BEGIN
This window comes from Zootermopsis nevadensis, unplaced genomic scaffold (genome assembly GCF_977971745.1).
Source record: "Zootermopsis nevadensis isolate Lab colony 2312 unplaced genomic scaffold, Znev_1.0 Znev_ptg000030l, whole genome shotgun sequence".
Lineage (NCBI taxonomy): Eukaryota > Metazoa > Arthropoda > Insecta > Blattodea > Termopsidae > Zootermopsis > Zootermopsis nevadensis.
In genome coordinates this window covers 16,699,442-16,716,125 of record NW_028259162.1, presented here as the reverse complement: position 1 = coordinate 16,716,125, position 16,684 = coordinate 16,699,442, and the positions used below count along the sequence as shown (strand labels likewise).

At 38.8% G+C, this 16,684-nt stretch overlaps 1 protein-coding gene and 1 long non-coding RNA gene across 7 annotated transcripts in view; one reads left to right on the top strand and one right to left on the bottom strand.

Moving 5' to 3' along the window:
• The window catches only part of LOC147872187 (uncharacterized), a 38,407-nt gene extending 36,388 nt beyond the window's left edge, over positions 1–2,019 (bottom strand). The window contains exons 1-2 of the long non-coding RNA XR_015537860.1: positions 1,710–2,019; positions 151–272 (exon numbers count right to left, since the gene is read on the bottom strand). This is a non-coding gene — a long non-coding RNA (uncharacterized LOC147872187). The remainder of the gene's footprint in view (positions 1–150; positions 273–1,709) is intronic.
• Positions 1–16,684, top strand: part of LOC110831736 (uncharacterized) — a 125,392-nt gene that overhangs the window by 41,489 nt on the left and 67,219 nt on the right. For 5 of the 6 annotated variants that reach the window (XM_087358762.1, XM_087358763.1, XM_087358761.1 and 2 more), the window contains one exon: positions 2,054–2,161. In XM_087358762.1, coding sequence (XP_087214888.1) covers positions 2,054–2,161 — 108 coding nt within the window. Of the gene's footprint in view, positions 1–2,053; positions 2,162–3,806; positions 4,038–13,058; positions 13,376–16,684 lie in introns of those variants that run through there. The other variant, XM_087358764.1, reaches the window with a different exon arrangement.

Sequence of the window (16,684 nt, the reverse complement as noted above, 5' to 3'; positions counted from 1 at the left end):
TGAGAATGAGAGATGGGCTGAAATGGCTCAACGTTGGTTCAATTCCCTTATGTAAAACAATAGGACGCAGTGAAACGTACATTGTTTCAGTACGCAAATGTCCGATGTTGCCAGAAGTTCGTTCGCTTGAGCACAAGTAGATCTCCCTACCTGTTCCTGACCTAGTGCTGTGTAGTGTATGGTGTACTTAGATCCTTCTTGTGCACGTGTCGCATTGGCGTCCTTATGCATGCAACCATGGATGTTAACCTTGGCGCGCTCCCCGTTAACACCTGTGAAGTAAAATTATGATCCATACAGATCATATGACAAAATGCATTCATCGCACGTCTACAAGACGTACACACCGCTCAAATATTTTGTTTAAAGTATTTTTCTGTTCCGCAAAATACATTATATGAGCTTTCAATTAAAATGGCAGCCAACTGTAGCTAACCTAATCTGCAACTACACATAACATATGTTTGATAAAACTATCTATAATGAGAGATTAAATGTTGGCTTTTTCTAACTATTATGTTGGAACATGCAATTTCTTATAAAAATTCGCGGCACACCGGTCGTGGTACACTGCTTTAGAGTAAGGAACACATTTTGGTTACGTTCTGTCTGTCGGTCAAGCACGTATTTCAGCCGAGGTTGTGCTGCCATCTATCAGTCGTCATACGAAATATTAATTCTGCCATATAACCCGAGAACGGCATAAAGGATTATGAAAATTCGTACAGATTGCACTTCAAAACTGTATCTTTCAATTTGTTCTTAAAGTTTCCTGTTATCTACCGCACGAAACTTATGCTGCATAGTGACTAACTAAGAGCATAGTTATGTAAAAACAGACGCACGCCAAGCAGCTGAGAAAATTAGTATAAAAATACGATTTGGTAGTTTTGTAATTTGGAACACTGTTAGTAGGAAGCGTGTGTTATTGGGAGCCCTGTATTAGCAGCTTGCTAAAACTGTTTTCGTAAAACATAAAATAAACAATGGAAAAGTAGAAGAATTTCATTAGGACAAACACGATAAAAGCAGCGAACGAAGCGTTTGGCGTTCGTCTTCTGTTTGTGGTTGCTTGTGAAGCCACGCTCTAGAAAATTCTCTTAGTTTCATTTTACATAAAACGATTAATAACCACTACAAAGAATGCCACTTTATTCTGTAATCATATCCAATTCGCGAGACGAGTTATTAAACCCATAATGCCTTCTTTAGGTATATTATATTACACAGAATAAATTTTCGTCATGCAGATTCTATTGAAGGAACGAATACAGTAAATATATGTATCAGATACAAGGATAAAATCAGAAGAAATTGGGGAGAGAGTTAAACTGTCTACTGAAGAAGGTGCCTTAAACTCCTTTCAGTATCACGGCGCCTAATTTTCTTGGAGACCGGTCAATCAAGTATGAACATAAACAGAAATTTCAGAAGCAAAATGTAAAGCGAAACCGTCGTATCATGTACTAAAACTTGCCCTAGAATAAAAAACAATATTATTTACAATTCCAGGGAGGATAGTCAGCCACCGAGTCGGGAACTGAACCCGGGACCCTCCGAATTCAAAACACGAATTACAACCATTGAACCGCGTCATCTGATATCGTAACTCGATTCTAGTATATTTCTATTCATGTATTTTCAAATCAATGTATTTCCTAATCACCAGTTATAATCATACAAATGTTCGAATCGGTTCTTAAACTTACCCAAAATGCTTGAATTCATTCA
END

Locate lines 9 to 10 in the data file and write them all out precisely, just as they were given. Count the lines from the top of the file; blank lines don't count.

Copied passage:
Sequence of the window (16,684 nt, the reverse complement as noted above, 5' to 3'; positions counted from 1 at the left end):
TGAGAATGAGAGATGGGCTGAAATGGCTCAACGTTGGTTCAATTCCCTTATGTAAAACAATAGGACGCAGTGAAACGTACATTGTTTCAGTACGCAAATGTCCGATGTTGCCAGAAGTTCGTTCGCTTGAGCACAAGTAGATCTCCCTACCTGTTCCTGACCTAGTGCTGTGTAGTGTATGGTGTACTTAGATCCTTCTTGTGCACGTGTCGCATTGGCGTCCTTATGCATGCAACCATGGATGTTAACCTTGGCGCGCTCCCCGTTAACACCTGTGAAGTAAAATTATGATCCATACAGATCATATGACAAAATGCATTCATCGCACGTCTACAAGACGTACACACCGCTCAAATATTTTGTTTAAAGTATTTTTCTGTTCCGCAAAATACATTATATGAGCTTTCAATTAAAATGGCAGCCAACTGTAGCTAACCTAATCTGCAACTACACATAACATATGTTTGATAAAACTATCTATAATGAGAGATTAAATGTTGGCTTTTTCTAACTATTATGTTGGAACATGCAATTTCTTATAAAAATTCGCGGCACACCGGTCGTGGTACACTGCTTTAGAGTAAGGAACACATTTTGGTTACGTTCTGTCTGTCGGTCAAGCACGTATTTCAGCCGAGGTTGTGCTGCCATCTATCAGTCGTCATACGAAATATTAATTCTGCCATATAACCCGAGAACGGCATAAAGGATTATGAAAATTCGTACAGATTGCACTTCAAAACTGTATCTTTCAATTTGTTCTTAAAGTTTCCTGTTATCTACCGCACGAAACTTATGCTGCATAGTGACTAACTAAGAGCATAGTTATGTAAAAACAGACGCACGCCAAGCAGCTGAGAAAATTAGTATAAAAATACGATTTGGTAGTTTTGTAATTTGGAACACTGTTAGTAGGAAGCGTGTGTTATTGGGAGCCCTGTATTAGCAGCTTGCTAAAACTGTTTTCGTAAAACATAAAATAAACAATGGAAAAGTAGAAGAATTTCATTAGGACAAACACGATAAAAGCAGCGAACGAAGCGTTTGGCGTTCGTCTTCTGTTTGTGGTTGCTTGTGAAGCCACGCTCTAGAAAATTCTCTTAGTTTCATTTTACATAAAACGATTAATAACCACTACAAAGAATGCCACTTTATTCTGTAATCATATCCAATTCGCGAGACGAGTTATTAAACCCATAATGCCTTCTTTAGGTATATTATATTACACAGAATAAATTTTCGTCATGCAGATTCTATTGAAGGAACGAATACAGTAAATATATGTATCAGATACAAGGATAAAATCAGAAGAAATTGGGGAGAGAGTTAAACTGTCTACTGAAGAAGGTGCCTTAAACTCCTTTCAGTATCACGGCGCCTAATTTTCTTGGAGACCGGTCAATCAAGTATGAACATAAACAGAAATTTCAGAAGCAAAATGTAAAGCGAAACCGTCGTATCATGTACTAAAACTTGCCCTAGAATAAAAAACAATATTATTTACAATTCCAGGGAGGATAGTCAGCCACCGAGTCGGGAACTGAACCCGGGACCCTCCGAATTCAAAACACGAATTACAACCATTGAACCGCGTCATCTGATATCGTAACTCGATTCTAGTATATTTCTATTCATGTATTTTCAAATCAATGTATTTCCTAATCACCAGTTATAATCATACAAATGTTCGAATCGGTTCTTAAACTTACCCAAAATGCTTGAATTCATTCA